Welcome to GST Café, yet another effort in Vaish's
incessant endeavour to provide you with the best. We bring this
newsletter series GST Café to make it intellectually
exciting and enriching experience of sail through transition phase
to GST. We intend to ensure that the process of transition to GST
is smooth by sharing our views on developments. At the same time we
also solicit your feedbacks so that we can mutually benefit in this
process of learning and unlearning while we move towards the
eagerly awaited taxation system: 'GST'.
GST Rollout: Are we there yet?
Need of GST: An ideal indirect taxation system
collects taxes at various stages of production, supply and retail.
It is based on the value that the producers, suppliers and
retailers individually add to the product. However, needless to
say, the current tax regime is unfairly skewed against producers
and service providers with its inherent limitations in utilization
of tax credit.
The motive for the introduction of GST is to
simplify India's tax structure, broaden the tax base and to
create a single unified market in the interest of the economy. With
this background, implementation of GST becomes a necessity.
The story so far: The first discussion paper
issued in November 2009 presented the roadmap for GST. However, the
GST rollout is already delayed by 5 years from its original
GST proposes a multi-tiered taxation system i.e. taxes at
federal level would governed by Central Government, while at State
level they are governed by State Government. Equal powers to tax
goods and services would be vested to Centre and States.
Implementation of a unified GST system requires the devolution of
equal powers in State and Central Governments. This requires an
amendment in the Constitution of India. The Constitutional
Amendment Bill is required to be passed by both the houses of the
Parliament with 66% majority. Also, the bill is also required to be
ratified by half of the states prior to its ascent by the President
of India. Currently, the revised Constitutional Amendment Bill has
been passed by the Lok Sabha. The Rajya Sabha has referred the bill
to a Select Committee and has asked that the committee to submit
its report on the last day of the first week of the Monsoon
Session. Upon the amendment, model GST statutes are expected to be
enacted. The government has proposed April 1, 2016 as the rollout
Considering the current political environment, the entire
process appears to be an uphill task. A lot of states are not on
the same boat as the Central Government citing the following
The primary concern for the states has been the compensation for
the perceived loss of revenues owed to the subsuming of several
state taxes into the GST model. Upon multiple rounds of
negotiation, taxes on petroleum and alcohol have been kept out of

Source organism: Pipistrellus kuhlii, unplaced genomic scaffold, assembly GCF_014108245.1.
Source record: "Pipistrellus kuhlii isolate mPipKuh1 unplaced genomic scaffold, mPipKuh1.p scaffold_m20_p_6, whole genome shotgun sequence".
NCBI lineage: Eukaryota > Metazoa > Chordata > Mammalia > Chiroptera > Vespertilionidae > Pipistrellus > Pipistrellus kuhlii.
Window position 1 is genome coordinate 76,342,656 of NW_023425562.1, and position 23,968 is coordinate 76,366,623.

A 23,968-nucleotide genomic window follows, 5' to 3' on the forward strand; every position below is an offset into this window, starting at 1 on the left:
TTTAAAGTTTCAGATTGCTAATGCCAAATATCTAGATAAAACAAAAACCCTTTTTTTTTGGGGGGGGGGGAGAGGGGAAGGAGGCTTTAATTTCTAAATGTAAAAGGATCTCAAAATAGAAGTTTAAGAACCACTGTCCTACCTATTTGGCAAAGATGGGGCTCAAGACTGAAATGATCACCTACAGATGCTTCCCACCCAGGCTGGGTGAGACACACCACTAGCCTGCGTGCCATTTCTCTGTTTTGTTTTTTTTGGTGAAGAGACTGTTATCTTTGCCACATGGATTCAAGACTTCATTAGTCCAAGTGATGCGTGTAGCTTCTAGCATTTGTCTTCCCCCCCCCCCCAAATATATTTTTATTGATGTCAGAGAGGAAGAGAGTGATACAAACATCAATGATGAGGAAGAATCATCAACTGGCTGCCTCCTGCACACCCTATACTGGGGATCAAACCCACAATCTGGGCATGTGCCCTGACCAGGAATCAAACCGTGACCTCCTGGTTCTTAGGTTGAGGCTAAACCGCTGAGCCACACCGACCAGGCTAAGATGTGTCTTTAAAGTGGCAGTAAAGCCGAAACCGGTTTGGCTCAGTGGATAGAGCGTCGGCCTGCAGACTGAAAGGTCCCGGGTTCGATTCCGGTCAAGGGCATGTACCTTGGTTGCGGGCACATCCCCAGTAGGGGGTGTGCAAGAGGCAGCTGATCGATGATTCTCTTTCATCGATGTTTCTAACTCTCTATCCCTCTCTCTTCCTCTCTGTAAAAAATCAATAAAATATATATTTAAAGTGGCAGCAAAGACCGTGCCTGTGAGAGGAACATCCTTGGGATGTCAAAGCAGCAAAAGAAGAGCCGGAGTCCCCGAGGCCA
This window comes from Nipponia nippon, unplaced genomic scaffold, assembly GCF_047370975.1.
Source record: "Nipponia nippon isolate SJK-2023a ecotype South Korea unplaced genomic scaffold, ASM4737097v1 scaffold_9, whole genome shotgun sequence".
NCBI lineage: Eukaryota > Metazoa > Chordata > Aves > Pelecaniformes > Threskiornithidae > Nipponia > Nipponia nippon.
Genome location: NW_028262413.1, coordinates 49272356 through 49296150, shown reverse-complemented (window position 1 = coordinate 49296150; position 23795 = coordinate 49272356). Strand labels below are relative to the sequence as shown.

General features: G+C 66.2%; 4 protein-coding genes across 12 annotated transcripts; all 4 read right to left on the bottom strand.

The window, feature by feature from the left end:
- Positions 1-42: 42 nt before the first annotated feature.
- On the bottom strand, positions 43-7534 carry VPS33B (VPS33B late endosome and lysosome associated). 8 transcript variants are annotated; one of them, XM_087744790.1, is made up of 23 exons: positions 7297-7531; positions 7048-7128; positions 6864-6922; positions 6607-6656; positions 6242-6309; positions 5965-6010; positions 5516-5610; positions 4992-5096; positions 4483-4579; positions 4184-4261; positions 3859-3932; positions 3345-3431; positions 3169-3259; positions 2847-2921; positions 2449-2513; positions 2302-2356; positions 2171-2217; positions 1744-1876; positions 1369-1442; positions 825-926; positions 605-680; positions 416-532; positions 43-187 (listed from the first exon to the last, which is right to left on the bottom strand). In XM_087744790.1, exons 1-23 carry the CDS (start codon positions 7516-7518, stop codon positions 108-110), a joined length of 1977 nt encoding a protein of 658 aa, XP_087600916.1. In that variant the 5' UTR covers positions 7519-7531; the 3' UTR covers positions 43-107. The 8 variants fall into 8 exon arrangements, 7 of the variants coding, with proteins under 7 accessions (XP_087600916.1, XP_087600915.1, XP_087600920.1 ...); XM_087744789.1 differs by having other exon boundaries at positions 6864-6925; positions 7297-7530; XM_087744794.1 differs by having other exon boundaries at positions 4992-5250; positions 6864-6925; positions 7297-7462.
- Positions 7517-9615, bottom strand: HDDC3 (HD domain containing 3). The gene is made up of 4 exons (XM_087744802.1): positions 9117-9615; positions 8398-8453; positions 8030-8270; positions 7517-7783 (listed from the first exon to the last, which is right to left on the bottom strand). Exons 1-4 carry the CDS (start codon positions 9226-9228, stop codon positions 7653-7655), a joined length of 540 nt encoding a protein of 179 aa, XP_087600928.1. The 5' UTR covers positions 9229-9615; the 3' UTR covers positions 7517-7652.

GST. States would continue to tax petroleum and alcohol. Also, an
INR 33,000 Cr. compensation (in separate tranches) have been
proposed for the states to make up for the loss of Central Sales
The idea of bringing parity of taxes between the states is not
desirable to certain states. The implementation of GST would bring
about a common tax rate for all the states. Thus, it is argued that
a state's fiscal autonomy may get marginally compromised due to
parity of taxes;
Thirdly, the Centre is facing problems in devising of an
appropriate model for the taxation of inter-state transactions in
goods and services. Currently, the Constitutional amendment Bill
has proposed an additional tax at the rate of 1% leviable on supply
of goods, when such supply takes place in the course of inter-state
trade or commerce,
However, given the recent developments and the urgency with
which the current federal government has taken up the task, we
expect implementation of GST to be a certainty. Whether the
deadline of April, 2016 would be met or not remains to be seen.
Unanswered Questions: In addition to the above
issues, a number of questions still remain as we move closer to the
Revenue neutral rate: Till now, there is no clarity as to the
Final revenue neutral rate, with speculations ranging between 18%
and 27%. The GST council is expected to decide the final revenue
The proposed revenue neutral rate (18%-27%) is expected to make
services more costly. Currently, services are taxed at 12.36%,
which is slated for an increase to 16% upon ascent of the Finance
Will GST be implemented in phases or on one single date.
GST café would bring to you the developments on a
fortnightly basis. We look forward to your opinions and
The content of this article is intended to provide a general
guide to the subject matter. Specialist professional advice should
be sought about your specific circumstances. The views expressed in
this article are solely of the authors of this article.
To print this article, all you need is to be registered on Mondaq.com.
Click to Login as an existing user or Register so you can print this article.
Cummins Inc. is a foreign company, rendering services in respect of desktop/laptop software license and internet mail facilities to its Indian associated enterprises, i.e. CIL and CSSL which were paying IT charges provided by the taxpayer.
Register for Access and our Free Biweekly Alert for
This service is completely free. Access 250,000 archived articles from 100+ countries and get a personalised email twice a week covering developments (and yes, our lawyers like to think you’ve read our Disclaimer).